Windows Build 14295 Arrives for Insiders
I had taken a break from the Microsoft Windows Insider Preview but now I am back. What this means is that my Windows PCs (including my Microsoft Book & Microsoft Surface 4) will get Windows 10 updates on a “fast ring”, several months ahead of the regular market. This also means that I am sure to have some technical glitches along the way but that is part of price you pay if you want to experience what Microsoft has offer with Windows 10 ahead of the masses. The good news for you, my dedicated readers is that you will get a preview right here about what is around the corner for you in respect to Windows 10. So with all of this being understood my first new build occurred today with Windows Insider Build 14295.
So here is what I found after installing the new build.
The biggest fix for PC users is that this repairs a problem that caused Kaspersky security products to not work as expected.
On the mobile side of things, users will now be able to reset their phones and restore from a backup and get all their applications re-installed. On the previous beta build, they’d be stuck looking at blank gray tiles on the phone’s home screen.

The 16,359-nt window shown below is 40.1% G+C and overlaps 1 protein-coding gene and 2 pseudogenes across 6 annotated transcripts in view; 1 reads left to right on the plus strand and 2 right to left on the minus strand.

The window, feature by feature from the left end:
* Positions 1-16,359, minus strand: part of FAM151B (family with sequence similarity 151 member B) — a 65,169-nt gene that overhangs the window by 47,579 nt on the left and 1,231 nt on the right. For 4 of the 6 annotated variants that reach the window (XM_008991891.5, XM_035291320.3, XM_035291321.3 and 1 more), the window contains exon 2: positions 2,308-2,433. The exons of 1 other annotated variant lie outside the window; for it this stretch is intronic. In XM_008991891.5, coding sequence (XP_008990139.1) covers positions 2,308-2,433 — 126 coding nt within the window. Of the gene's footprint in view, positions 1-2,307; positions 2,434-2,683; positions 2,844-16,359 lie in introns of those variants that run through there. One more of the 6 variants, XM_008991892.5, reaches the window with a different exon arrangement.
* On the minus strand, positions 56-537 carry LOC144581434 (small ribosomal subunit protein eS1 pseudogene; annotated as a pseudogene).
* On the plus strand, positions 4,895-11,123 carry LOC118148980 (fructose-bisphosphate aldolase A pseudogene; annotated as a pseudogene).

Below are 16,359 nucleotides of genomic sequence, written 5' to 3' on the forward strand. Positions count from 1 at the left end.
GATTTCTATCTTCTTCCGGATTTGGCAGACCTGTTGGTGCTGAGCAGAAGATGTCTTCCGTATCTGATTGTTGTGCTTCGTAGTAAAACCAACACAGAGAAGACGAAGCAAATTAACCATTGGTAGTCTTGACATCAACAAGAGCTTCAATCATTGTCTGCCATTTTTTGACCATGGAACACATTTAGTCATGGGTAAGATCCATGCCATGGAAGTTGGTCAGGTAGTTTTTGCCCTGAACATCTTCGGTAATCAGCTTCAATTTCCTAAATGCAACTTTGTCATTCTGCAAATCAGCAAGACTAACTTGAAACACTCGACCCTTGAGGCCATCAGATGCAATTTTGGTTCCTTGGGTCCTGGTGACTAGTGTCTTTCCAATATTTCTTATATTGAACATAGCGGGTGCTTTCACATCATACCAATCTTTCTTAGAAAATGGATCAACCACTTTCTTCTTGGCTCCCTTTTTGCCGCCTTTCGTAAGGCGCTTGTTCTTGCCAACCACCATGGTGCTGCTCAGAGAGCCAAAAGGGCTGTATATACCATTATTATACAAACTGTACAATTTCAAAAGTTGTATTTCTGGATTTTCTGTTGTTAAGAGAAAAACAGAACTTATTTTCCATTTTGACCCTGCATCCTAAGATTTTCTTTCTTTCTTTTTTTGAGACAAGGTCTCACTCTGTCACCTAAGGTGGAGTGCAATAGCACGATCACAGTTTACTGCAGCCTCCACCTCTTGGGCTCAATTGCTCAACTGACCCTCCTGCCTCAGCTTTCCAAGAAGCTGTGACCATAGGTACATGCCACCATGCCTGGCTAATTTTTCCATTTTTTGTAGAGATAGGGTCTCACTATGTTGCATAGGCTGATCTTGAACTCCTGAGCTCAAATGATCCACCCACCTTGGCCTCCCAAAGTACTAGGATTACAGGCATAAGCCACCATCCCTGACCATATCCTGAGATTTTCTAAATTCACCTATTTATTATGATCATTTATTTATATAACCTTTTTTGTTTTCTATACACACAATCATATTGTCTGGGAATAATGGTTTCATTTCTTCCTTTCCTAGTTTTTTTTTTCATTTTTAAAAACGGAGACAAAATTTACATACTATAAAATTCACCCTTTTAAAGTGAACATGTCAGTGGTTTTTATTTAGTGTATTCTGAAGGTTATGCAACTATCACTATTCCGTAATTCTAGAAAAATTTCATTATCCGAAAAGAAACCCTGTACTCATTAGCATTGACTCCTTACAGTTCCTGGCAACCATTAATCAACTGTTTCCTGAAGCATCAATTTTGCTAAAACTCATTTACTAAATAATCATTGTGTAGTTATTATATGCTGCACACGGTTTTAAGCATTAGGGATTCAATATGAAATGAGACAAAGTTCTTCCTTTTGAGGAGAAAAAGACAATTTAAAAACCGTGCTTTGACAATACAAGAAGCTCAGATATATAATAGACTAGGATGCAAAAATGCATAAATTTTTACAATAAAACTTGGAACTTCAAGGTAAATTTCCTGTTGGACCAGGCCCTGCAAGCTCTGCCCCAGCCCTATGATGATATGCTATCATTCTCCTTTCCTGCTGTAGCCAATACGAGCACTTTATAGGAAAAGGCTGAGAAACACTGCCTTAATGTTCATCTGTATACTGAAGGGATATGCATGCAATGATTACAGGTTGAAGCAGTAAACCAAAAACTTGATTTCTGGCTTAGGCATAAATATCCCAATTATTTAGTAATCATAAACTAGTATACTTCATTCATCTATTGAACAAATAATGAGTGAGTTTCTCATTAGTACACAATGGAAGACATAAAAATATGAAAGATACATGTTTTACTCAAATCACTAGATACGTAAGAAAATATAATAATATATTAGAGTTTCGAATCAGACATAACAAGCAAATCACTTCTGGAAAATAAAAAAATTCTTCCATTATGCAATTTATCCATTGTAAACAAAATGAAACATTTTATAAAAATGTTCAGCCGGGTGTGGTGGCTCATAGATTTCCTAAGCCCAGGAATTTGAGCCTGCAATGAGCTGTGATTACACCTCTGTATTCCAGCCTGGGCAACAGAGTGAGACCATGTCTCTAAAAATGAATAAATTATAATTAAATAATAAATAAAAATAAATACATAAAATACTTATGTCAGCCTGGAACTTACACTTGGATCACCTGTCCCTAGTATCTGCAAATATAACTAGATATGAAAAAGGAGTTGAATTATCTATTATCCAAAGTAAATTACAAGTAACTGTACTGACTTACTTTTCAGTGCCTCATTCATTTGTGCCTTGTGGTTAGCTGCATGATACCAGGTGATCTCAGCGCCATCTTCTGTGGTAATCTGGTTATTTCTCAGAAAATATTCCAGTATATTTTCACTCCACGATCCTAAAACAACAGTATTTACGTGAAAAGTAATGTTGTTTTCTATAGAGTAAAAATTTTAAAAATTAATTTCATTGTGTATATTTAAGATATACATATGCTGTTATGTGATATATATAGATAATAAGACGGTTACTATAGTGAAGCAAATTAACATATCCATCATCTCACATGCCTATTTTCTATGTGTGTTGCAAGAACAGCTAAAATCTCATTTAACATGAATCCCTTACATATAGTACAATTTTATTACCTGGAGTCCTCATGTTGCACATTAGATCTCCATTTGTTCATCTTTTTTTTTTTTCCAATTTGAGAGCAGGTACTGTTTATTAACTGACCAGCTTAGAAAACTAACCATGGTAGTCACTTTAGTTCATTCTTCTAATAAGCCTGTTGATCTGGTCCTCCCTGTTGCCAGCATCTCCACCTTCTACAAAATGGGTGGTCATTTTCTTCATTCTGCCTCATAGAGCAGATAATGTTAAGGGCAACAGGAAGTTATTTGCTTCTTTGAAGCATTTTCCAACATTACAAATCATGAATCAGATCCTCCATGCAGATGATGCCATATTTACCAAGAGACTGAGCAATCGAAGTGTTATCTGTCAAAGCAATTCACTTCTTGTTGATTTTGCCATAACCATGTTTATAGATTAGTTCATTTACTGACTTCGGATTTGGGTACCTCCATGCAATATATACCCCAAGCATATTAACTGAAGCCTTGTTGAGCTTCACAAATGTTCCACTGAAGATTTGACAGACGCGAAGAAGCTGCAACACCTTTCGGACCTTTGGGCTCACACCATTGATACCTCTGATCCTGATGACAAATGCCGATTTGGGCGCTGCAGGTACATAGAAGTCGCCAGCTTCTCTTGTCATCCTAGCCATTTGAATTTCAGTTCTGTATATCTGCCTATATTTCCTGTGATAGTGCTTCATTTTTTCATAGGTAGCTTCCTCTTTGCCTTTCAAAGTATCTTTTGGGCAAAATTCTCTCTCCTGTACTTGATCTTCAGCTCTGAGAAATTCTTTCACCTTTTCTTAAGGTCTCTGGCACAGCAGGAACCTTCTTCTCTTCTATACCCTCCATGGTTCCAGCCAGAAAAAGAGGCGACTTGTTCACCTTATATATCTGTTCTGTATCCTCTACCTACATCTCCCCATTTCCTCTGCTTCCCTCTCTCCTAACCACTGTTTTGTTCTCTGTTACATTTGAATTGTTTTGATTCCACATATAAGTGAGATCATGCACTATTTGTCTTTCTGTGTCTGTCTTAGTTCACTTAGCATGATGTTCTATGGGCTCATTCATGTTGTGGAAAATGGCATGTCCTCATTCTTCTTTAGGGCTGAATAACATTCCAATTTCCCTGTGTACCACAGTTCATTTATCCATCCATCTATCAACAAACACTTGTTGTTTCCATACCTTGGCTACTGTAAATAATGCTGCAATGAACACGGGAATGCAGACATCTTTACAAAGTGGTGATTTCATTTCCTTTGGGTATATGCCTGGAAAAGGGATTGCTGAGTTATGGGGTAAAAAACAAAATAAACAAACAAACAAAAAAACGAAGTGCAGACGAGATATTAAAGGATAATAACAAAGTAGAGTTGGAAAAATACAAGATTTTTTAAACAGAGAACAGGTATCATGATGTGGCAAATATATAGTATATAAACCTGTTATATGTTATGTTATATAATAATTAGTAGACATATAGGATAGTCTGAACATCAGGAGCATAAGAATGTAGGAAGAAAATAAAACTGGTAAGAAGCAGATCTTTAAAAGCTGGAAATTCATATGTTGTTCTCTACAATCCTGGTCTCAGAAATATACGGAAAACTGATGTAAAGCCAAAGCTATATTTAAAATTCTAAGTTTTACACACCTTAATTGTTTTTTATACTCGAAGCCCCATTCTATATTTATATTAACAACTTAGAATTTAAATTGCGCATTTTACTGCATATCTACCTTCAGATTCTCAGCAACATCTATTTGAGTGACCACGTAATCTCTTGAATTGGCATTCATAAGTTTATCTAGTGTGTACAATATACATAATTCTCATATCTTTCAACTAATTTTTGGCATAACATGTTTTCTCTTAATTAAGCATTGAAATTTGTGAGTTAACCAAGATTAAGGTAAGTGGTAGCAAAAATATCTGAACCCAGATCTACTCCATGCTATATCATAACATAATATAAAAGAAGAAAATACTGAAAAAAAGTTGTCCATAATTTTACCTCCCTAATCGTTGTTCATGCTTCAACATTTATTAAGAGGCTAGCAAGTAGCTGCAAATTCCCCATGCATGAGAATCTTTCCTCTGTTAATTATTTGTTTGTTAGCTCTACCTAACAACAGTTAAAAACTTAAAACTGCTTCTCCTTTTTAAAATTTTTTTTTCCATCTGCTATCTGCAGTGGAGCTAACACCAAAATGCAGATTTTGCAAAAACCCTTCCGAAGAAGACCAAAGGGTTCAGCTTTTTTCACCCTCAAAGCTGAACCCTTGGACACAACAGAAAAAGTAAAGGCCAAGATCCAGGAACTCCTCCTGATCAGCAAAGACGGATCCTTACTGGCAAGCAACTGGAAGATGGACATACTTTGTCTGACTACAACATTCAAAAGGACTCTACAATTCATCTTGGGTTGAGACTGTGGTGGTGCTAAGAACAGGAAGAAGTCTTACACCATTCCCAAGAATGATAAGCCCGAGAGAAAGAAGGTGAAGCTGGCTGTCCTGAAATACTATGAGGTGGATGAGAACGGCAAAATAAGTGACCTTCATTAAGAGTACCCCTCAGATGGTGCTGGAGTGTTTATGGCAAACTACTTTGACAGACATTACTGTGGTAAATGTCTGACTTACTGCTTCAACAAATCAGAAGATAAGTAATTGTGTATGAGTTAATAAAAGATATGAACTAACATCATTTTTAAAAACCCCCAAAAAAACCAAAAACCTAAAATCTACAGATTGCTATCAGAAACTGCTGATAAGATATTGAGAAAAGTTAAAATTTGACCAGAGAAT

These updates don’t mean the release is bug-free, however. PC users who rely on a PIN or Windows Hello to log into their devices will see performance reduced because of a bug in the underlying Microsoft Passport service. To deal with that, they can type in a long terminal command to temporarily disable the ability to log in with those methods until Microsoft pushes another update.
Mobile users will find that after upgrading, they’ll experience “sync issues” with both versions of Microsoft’s Band fitness tracker. To deal with that, users will have to reset their phones and re-pair their Bands to get them working properly again.
These updates just go to show how frequently Microsoft is releasing new builds of Windows 10. This is the second release in two weeks of a beta build for both Windows 10 Mobile and Windows 10 for PCs and tablets. The good news is that Microsoft is putting out more bits faster. The bad news is that people who are willing to spend time on the cutting edge will have to deal with some rough edges to get the latest features.
This build will reportedly be the last released before Microsoft’s big Build developer conference, taking place in San Francisco next week. Users and developers alike should expect some fresh news there about where Windows 10 is going in the near future and what they can look forward to from Microsoft’s operating system.